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Analysts and pundits alike often contrast small, locally owned Main Street businesses to gigantic, faceless Wall Street financial firms. But competitively, their true foils are actually big-box stores including Costco, online retailers like Amazon, and large brick-and-mortar retailers like Walmart and Target. Local consumers flock to these corporate competitors because of low prices and the large selection of products available—sometimes at the expense of local businesses.
Main Street businesses, according to the Kauffman Index definition, are local, established businesses more than five years old with fewer than fifty employees. These businesses are at the heart of many communities, and with the rise of mega-retailers, many towns have organized to back their local stores. With “buy local” or “local first” campaigns, towns like Tucson, Arizona encourage residents to keep locally owned and independent businesses thriving at the expense of deals at larger retailers.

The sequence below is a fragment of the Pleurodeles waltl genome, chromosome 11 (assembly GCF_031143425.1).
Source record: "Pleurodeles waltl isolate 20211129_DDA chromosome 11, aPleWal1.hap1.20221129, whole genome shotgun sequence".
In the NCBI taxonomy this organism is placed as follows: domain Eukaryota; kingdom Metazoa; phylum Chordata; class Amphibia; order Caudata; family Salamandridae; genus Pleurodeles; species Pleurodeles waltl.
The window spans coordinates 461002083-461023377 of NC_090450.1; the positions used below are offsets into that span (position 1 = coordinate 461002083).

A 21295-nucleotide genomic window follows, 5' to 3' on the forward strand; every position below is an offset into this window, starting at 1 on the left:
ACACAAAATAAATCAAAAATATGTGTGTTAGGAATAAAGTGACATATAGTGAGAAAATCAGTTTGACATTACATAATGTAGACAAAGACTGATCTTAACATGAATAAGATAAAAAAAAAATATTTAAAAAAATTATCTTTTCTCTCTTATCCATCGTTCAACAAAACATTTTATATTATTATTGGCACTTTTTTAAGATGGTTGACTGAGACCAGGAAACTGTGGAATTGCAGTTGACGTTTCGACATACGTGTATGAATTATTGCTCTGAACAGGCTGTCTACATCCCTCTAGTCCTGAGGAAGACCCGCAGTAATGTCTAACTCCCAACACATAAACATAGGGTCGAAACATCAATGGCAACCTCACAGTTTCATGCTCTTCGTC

As the following statistics make clear, Main Street businesses provide a slew of community benefits. They generate greater investment back into their local area, higher commitment from their workers, and much more. As a consumer in your own community, here’s what you should know about local businesses.
Although few consumers can shift their spending to Main Street businesses exclusively, buying a cup of coffee at the local coffee shop instead of Starbucks, or visiting a trusted garage instead of Pep Boys can be a boon to your local economy and even the environment. As the statistic on online search showed, even a positive Google or Yelp review can lead to more local business for your home community.
A great Main Street business community can’t be developed overnight—but you can work toward it through local purchasing campaigns and conscious patronage by residents. Wielding these convincing facts should certainly help.